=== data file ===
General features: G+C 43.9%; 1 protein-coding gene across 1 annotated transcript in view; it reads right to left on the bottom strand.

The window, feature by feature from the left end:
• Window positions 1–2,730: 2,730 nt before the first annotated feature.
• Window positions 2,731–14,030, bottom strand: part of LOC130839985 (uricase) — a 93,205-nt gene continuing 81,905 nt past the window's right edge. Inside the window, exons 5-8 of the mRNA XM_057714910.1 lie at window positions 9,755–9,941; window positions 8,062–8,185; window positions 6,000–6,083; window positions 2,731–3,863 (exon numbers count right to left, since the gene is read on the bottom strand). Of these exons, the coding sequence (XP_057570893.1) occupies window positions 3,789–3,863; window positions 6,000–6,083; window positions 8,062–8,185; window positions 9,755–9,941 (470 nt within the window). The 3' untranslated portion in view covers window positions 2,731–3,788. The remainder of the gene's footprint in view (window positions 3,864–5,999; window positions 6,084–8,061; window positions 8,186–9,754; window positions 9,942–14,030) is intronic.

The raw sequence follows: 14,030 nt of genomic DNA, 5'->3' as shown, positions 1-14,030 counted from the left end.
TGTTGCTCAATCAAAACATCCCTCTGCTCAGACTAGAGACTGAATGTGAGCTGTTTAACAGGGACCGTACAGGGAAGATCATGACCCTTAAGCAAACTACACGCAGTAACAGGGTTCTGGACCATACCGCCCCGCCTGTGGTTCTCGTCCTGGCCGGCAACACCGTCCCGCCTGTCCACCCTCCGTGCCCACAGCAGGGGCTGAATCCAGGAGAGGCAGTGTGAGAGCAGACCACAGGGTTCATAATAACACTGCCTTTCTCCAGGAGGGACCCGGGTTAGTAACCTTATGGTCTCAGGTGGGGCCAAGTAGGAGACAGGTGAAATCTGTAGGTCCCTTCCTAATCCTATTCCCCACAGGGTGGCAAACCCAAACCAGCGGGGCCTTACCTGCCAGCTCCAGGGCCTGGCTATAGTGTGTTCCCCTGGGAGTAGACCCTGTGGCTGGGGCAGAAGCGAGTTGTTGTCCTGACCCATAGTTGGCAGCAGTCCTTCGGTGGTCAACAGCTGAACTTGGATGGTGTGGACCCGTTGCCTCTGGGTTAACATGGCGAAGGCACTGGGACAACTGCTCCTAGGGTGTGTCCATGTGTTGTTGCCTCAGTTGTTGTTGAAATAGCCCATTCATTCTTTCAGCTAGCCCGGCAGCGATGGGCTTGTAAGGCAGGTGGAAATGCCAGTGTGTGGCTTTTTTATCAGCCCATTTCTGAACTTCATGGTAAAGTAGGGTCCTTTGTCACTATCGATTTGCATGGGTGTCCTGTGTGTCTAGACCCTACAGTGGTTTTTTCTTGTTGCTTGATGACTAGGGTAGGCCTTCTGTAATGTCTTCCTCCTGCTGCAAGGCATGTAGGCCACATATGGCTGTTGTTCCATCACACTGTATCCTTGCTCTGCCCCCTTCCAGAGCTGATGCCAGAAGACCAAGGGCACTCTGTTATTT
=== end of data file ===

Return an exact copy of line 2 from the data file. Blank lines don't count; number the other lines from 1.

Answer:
The window, feature by feature from the left end: